When starting in epidemiology I had only high school math skills. Nevertheless, I could usually find major associations by simple tables and plots. Then I learned about multiple regression analysis and used it in numerous research papers. Nevertheless I soon discovered that
The results are often somewhere between meaningless and quite damaging.
whenever basic principles had been violated. Models have been poorly adjusted and results always over-interpreted. As described before
Multicollinearity between explanatory variables should always be checked using variance inflation factors and/or matrix correlation plots. Despite the fact that automated stepwise procedures for fitting multiple regression were discredited years ago, they are still widely used and continue to produce overfitted models containing various spurious variables.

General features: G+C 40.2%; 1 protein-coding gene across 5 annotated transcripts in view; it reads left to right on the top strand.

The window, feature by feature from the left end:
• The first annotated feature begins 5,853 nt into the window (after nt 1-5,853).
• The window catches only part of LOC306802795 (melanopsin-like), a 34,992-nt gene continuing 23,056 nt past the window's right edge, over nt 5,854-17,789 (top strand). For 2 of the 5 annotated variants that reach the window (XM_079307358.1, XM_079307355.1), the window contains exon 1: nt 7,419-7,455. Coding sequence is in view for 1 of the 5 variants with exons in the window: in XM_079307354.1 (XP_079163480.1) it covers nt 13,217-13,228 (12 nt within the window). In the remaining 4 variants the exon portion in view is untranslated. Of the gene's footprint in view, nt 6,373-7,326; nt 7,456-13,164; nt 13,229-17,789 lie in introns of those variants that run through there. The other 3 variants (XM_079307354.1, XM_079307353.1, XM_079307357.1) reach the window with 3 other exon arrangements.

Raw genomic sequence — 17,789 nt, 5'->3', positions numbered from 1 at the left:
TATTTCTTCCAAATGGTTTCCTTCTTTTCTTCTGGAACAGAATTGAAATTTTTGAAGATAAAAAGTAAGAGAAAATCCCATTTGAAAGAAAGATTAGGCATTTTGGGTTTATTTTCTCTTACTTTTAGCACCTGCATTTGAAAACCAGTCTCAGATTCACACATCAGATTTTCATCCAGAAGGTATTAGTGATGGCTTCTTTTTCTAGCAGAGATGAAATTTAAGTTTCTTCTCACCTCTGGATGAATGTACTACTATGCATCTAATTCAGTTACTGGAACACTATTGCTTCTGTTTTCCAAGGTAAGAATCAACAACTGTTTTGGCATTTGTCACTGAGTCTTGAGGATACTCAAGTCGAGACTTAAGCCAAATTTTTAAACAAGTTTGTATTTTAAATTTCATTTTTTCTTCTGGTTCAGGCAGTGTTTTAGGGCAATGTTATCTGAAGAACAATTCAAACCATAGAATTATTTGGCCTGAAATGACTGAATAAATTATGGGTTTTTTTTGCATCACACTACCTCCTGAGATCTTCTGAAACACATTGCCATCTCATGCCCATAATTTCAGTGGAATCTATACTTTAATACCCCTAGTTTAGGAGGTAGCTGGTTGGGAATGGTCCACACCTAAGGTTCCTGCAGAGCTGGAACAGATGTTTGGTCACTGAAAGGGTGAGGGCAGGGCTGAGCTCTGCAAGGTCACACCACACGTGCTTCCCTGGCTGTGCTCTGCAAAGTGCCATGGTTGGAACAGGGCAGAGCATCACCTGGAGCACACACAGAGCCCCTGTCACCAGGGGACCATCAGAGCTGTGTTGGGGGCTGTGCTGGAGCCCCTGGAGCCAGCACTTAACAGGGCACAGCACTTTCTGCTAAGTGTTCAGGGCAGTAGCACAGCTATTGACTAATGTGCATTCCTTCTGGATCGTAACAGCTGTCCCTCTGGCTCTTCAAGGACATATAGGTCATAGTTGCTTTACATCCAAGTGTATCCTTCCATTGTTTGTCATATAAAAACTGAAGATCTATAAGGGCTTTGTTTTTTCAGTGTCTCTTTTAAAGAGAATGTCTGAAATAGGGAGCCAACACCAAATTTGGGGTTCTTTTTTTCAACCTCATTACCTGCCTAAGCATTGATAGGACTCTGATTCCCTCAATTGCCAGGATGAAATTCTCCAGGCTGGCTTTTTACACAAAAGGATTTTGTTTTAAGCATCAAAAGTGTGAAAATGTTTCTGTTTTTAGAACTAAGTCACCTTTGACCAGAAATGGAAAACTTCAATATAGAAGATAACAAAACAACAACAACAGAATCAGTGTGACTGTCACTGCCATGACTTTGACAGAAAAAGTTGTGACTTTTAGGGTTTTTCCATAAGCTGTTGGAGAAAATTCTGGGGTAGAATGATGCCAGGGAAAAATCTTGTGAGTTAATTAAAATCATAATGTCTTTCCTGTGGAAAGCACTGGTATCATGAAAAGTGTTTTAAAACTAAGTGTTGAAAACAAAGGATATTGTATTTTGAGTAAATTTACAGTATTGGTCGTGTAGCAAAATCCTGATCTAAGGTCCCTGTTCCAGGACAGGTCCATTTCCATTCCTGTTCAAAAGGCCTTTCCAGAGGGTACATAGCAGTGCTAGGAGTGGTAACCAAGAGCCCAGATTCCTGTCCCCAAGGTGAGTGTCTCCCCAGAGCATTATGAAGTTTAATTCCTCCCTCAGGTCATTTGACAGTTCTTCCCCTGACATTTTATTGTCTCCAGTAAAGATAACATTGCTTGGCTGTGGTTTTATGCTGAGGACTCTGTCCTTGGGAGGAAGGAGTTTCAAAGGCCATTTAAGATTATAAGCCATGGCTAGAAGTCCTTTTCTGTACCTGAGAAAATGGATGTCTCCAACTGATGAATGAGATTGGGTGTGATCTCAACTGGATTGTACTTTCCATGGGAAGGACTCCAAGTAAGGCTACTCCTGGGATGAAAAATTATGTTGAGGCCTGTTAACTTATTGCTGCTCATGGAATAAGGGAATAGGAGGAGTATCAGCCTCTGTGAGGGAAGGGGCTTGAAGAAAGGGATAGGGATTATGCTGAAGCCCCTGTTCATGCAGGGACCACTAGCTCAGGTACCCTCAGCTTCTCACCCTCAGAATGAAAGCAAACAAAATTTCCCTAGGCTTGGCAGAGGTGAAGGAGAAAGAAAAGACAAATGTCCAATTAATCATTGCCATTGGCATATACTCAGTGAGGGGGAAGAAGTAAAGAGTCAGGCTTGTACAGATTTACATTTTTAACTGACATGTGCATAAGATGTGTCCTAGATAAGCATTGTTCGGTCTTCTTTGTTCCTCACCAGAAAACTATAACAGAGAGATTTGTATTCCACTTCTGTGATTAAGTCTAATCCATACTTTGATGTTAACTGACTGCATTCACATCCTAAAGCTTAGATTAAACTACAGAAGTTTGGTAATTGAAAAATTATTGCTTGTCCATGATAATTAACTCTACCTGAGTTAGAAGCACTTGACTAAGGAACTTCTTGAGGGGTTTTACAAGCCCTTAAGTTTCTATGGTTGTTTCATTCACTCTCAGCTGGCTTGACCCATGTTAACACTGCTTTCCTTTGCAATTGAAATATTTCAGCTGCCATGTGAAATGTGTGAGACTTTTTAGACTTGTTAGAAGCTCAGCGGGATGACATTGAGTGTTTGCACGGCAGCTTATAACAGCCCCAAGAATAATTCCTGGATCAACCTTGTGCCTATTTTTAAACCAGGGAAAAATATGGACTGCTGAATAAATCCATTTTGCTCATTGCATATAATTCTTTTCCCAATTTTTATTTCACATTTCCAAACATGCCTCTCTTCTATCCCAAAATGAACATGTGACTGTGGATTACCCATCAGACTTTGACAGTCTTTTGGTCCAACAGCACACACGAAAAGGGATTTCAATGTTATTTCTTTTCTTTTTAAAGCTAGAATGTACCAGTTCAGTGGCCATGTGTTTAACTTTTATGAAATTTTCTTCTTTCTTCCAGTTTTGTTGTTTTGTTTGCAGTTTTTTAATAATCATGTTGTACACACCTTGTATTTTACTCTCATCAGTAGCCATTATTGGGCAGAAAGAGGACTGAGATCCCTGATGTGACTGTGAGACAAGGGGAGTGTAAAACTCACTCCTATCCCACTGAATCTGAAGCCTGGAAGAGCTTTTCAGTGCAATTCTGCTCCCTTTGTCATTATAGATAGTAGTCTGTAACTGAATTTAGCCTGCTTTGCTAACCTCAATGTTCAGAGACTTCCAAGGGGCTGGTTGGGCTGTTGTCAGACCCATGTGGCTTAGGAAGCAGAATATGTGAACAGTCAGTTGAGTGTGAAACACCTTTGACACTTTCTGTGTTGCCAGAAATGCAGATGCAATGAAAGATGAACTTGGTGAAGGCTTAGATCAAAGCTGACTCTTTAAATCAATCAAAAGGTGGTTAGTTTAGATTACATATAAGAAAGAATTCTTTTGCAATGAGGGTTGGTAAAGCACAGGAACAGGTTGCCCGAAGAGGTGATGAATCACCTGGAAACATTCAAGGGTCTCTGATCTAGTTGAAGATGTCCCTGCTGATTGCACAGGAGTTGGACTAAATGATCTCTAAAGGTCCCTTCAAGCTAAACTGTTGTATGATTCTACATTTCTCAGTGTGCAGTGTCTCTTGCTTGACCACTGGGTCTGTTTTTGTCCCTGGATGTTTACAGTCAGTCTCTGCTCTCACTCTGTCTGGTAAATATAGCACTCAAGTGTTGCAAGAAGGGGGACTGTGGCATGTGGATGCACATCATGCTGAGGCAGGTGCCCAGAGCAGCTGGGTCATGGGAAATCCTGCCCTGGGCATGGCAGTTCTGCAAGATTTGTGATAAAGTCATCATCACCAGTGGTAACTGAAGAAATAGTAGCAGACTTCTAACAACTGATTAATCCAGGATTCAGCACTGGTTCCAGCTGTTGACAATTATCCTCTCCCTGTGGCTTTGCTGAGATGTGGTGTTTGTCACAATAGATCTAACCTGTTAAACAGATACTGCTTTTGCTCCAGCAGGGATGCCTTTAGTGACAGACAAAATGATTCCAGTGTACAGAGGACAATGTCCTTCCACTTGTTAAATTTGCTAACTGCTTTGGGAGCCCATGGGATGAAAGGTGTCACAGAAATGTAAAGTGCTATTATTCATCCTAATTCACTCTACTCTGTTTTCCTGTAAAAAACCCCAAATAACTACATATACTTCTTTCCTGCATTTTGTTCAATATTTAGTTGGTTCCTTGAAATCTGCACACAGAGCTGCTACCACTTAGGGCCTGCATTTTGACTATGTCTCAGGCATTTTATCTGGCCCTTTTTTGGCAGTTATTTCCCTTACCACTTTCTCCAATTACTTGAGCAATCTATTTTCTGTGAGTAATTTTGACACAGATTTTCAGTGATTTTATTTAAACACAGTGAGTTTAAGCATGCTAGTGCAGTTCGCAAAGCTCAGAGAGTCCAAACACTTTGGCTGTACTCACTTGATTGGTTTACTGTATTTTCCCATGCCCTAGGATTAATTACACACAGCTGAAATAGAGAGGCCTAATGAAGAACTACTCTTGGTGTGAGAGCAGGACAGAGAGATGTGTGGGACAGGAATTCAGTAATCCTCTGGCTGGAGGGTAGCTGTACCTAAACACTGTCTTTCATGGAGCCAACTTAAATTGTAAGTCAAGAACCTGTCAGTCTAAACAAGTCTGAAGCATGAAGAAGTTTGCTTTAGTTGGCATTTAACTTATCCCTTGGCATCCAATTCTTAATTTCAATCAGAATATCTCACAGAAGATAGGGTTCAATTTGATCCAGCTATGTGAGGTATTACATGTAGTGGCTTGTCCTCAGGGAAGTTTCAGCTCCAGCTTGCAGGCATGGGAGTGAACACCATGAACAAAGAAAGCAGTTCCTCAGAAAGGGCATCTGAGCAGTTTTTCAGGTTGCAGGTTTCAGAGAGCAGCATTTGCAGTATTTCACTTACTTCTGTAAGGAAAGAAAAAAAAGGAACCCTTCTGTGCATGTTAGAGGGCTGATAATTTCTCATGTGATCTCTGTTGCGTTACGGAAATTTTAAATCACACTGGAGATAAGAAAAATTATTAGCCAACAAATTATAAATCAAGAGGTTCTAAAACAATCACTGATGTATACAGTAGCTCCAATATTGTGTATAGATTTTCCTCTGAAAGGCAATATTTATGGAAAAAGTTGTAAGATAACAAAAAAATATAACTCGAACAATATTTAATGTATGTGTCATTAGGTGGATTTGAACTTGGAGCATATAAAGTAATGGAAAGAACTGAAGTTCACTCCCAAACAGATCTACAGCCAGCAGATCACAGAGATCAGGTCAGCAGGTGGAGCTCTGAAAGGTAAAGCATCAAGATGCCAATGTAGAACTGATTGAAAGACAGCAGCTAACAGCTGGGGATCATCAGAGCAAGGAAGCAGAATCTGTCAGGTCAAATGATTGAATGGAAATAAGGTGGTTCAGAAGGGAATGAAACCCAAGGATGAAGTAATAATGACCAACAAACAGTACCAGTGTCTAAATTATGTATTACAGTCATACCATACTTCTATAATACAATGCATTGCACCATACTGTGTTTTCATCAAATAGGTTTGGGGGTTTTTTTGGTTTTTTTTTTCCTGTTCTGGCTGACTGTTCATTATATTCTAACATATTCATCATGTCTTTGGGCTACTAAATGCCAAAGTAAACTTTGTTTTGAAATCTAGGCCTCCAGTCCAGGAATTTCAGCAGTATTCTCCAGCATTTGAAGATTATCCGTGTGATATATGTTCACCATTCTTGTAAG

A key issue seldom considered in depth is that of choice of explanatory variables (i.e., if the data does not exist, it might be better to actually gather some).
Typically, the quality of a particular method of extrapolation is limited by the assumptions about the regression function made by the method.
So I feel some support now by reading on “The Crusade Against Multiple Regression Analysis” by the eminent Richard Nisbett.
I hope that in the future, if I’m successful in communicating with people about this, that there’ll be a kind of upfront warning in New York Times articles: These data are based on multiple regression analysis. This would be a sign that you probably shouldn’t read the article because you’re quite likely to get non-information or misinformation.